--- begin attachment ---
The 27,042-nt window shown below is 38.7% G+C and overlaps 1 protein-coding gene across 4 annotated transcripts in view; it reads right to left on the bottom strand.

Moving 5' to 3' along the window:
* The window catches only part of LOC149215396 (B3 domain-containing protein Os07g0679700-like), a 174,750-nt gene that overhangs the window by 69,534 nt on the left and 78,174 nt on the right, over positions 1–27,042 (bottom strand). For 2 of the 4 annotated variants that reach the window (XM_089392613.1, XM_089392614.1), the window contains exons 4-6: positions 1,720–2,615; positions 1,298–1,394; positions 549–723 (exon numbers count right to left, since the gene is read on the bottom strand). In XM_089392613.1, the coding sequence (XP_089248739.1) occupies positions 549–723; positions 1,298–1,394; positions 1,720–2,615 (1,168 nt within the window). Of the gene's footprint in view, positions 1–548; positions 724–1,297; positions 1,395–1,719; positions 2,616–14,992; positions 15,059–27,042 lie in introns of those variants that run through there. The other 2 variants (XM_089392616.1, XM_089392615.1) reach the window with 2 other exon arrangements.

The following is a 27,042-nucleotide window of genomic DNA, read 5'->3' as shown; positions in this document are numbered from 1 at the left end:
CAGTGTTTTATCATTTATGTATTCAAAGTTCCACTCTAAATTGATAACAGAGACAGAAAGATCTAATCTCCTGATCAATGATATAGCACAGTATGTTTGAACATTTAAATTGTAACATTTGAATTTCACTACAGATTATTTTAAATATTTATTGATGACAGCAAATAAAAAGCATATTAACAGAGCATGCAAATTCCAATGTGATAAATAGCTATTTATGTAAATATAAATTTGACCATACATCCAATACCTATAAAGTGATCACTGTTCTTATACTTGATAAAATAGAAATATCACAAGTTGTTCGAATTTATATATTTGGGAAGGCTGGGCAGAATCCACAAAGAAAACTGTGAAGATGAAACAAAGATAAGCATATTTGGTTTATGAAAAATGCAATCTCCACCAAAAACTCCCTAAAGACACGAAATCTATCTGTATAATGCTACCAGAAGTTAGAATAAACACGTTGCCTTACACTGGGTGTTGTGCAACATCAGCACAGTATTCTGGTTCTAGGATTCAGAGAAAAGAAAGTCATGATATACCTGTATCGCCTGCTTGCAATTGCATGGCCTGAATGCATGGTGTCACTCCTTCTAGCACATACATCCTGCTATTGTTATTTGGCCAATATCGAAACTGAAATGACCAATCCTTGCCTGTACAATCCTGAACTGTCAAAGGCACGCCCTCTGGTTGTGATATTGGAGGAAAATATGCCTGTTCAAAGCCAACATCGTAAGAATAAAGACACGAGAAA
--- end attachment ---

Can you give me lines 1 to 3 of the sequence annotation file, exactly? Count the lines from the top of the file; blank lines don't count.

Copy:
The 27,042-nt window shown below is 38.7% G+C and overlaps 1 protein-coding gene across 4 annotated transcripts in view; it reads right to left on the bottom strand.

Moving 5' to 3' along the window:
* The window catches only part of LOC149215396 (B3 domain-containing protein Os07g0679700-like), a 174,750-nt gene that overhangs the window by 69,534 nt on the left and 78,174 nt on the right, over positions 1–27,042 (bottom strand). For 2 of the 4 annotated variants that reach the window (XM_089392613.1, XM_089392614.1), the window contains exons 4-6: positions 1,720–2,615; positions 1,298–1,394; positions 549–723 (exon numbers count right to left, since the gene is read on the bottom strand). In XM_089392613.1, the coding sequence (XP_089248739.1) occupies positions 549–723; positions 1,298–1,394; positions 1,720–2,615 (1,168 nt within the window). Of the gene's footprint in view, positions 1–548; positions 724–1,297; positions 1,395–1,719; positions 2,616–14,992; positions 15,059–27,042 lie in introns of those variants that run through there. The other 2 variants (XM_089392616.1, XM_089392615.1) reach the window with 2 other exon arrangements.